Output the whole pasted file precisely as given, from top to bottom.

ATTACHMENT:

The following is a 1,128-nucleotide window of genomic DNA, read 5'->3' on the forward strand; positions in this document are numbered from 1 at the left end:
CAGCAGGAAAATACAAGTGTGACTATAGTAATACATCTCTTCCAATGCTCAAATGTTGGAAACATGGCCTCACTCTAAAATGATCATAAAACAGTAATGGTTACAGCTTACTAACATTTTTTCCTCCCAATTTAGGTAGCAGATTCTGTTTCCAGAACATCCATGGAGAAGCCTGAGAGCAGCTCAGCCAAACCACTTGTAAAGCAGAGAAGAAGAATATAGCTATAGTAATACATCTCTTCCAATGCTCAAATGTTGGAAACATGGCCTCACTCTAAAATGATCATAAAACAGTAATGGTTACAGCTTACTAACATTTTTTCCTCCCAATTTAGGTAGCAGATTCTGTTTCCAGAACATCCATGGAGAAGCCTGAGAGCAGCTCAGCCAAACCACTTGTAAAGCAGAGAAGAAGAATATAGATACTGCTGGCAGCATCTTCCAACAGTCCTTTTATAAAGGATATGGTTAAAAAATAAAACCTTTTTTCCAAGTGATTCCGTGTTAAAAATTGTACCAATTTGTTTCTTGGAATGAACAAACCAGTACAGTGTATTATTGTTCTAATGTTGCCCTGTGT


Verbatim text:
The following is a 1,128-nucleotide window of genomic DNA, read 5'->3' on the forward strand; positions in this document are numbered from 1 at the left end:
CAGCAGGAAAATACAAGTGTGACTATAGTAATACATCTCTTCCAATGCTCAAATGTTGGAAACATGGCCTCACTCTAAAATGATCATAAAACAGTAATGGTTACAGCTTACTAACATTTTTTCCTCCCAATTTAGGTAGCAGATTCTGTTTCCAGAACATCCATGGAGAAGCCTGAGAGCAGCTCAGCCAAACCACTTGTAAAGCAGAGAAGAAGAATATAGCTATAGTAATACATCTCTTCCAATGCTCAAATGTTGGAAACATGGCCTCACTCTAAAATGATCATAAAACAGTAATGGTTACAGCTTACTAACATTTTTTCCTCCCAATTTAGGTAGCAGATTCTGTTTCCAGAACATCCATGGAGAAGCCTGAGAGCAGCTCAGCCAAACCACTTGTAAAGCAGAGAAGAAGAATATAGATACTGCTGGCAGCATCTTCCAACAGTCCTTTTATAAAGGATATGGTTAAAAAATAAAACCTTTTTTCCAAGTGATTCCGTGTTAAAAATTGTACCAATTTGTTTCTTGGAATGAACAAACCAGTACAGTGTATTATTGTTCTAATGTTGCCCTGTGT